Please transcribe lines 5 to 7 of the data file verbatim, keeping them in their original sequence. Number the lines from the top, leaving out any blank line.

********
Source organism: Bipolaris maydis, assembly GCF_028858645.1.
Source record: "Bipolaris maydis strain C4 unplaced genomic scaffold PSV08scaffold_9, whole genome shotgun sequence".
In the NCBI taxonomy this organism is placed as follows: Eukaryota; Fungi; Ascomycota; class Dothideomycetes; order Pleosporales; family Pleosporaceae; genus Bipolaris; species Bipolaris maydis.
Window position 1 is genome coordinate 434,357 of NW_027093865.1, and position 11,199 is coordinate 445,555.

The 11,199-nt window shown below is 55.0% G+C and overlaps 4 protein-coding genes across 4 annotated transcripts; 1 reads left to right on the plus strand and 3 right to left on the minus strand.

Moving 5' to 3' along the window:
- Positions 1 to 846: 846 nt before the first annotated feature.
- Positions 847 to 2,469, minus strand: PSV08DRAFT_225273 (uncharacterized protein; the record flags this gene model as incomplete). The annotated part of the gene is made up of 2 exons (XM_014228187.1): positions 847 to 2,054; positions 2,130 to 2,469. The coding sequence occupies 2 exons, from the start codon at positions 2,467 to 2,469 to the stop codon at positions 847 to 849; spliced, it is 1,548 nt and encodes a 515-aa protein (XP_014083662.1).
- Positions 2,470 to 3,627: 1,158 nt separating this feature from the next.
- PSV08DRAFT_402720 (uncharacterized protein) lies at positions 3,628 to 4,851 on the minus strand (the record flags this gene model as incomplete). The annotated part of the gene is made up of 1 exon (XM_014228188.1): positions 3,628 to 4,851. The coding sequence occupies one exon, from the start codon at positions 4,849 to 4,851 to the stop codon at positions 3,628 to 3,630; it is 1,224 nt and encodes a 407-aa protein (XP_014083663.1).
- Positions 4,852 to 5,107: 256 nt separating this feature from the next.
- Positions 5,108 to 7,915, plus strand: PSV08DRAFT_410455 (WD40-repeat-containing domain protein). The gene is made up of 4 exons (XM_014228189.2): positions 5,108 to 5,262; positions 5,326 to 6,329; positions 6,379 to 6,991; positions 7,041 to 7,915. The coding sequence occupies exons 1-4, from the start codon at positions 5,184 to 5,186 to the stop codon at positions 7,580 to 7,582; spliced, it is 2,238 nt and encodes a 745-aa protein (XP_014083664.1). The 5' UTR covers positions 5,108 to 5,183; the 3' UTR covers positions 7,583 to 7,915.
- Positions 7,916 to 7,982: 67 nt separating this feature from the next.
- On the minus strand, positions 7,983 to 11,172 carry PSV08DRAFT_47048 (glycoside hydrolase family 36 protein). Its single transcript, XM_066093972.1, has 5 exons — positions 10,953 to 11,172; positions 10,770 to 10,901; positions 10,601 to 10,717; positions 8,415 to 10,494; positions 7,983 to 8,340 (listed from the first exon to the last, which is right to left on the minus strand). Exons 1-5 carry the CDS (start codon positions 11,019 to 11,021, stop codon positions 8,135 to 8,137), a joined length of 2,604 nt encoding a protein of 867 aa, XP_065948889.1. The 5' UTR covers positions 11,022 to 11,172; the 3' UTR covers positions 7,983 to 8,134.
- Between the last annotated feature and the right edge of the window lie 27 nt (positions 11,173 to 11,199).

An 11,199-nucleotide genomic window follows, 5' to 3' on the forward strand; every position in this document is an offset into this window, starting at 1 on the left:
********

The 11,199-nt window shown below is 55.0% G+C and overlaps 4 protein-coding genes across 4 annotated transcripts; 1 reads left to right on the plus strand and 3 right to left on the minus strand.

Moving 5' to 3' along the window:
- Positions 1 to 846: 846 nt before the first annotated feature.